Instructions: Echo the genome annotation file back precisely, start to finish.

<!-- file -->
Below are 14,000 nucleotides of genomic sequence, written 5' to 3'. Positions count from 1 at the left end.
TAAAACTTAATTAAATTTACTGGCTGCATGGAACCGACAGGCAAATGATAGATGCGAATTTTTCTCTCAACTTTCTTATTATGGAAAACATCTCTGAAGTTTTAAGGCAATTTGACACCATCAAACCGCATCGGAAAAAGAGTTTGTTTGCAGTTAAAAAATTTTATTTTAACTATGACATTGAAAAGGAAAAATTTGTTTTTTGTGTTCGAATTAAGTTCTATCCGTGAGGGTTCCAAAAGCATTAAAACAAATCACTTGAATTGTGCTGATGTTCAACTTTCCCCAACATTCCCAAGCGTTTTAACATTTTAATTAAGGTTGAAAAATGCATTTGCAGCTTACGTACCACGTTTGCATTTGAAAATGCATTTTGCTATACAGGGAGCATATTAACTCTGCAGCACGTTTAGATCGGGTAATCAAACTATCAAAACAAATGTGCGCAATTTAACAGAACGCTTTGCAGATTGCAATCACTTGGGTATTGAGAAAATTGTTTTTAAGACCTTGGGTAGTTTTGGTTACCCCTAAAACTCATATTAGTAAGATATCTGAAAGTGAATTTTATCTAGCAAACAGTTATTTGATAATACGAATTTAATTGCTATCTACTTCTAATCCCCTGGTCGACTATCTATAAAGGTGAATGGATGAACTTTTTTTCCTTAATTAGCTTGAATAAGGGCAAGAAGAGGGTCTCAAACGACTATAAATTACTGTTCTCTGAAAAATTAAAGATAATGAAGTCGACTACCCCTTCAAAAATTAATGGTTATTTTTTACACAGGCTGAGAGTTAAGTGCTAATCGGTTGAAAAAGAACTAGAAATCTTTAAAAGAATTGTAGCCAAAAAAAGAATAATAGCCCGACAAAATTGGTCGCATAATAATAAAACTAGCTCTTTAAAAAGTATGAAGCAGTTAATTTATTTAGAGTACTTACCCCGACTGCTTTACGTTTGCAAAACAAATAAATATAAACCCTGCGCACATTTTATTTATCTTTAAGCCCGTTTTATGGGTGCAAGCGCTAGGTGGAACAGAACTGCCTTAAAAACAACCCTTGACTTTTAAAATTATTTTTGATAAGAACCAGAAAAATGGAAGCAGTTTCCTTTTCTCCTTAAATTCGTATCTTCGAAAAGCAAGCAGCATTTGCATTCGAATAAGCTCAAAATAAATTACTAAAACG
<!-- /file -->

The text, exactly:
Below are 14,000 nucleotides of genomic sequence, written 5' to 3'. Positions count from 1 at the left end.
TAAAACTTAATTAAATTTACTGGCTGCATGGAACCGACAGGCAAATGATAGATGCGAATTTTTCTCTCAACTTTCTTATTATGGAAAACATCTCTGAAGTTTTAAGGCAATTTGACACCATCAAACCGCATCGGAAAAAGAGTTTGTTTGCAGTTAAAAAATTTTATTTTAACTATGACATTGAAAAGGAAAAATTTGTTTTTTGTGTTCGAATTAAGTTCTATCCGTGAGGGTTCCAAAAGCATTAAAACAAATCACTTGAATTGTGCTGATGTTCAACTTTCCCCAACATTCCCAAGCGTTTTAACATTTTAATTAAGGTTGAAAAATGCATTTGCAGCTTACGTACCACGTTTGCATTTGAAAATGCATTTTGCTATACAGGGAGCATATTAACTCTGCAGCACGTTTAGATCGGGTAATCAAACTATCAAAACAAATGTGCGCAATTTAACAGAACGCTTTGCAGATTGCAATCACTTGGGTATTGAGAAAATTGTTTTTAAGACCTTGGGTAGTTTTGGTTACCCCTAAAACTCATATTAGTAAGATATCTGAAAGTGAATTTTATCTAGCAAACAGTTATTTGATAATACGAATTTAATTGCTATCTACTTCTAATCCCCTGGTCGACTATCTATAAAGGTGAATGGATGAACTTTTTTTCCTTAATTAGCTTGAATAAGGGCAAGAAGAGGGTCTCAAACGACTATAAATTACTGTTCTCTGAAAAATTAAAGATAATGAAGTCGACTACCCCTTCAAAAATTAATGGTTATTTTTTACACAGGCTGAGAGTTAAGTGCTAATCGGTTGAAAAAGAACTAGAAATCTTTAAAAGAATTGTAGCCAAAAAAAGAATAATAGCCCGACAAAATTGGTCGCATAATAATAAAACTAGCTCTTTAAAAAGTATGAAGCAGTTAATTTATTTAGAGTACTTACCCCGACTGCTTTACGTTTGCAAAACAAATAAATATAAACCCTGCGCACATTTTATTTATCTTTAAGCCCGTTTTATGGGTGCAAGCGCTAGGTGGAACAGAACTGCCTTAAAAACAACCCTTGACTTTTAAAATTATTTTTGATAAGAACCAGAAAAATGGAAGCAGTTTCCTTTTCTCCTTAAATTCGTATCTTCGAAAAGCAAGCAGCATTTGCATTCGAATAAGCTCAAAATAAATTACTAAAACG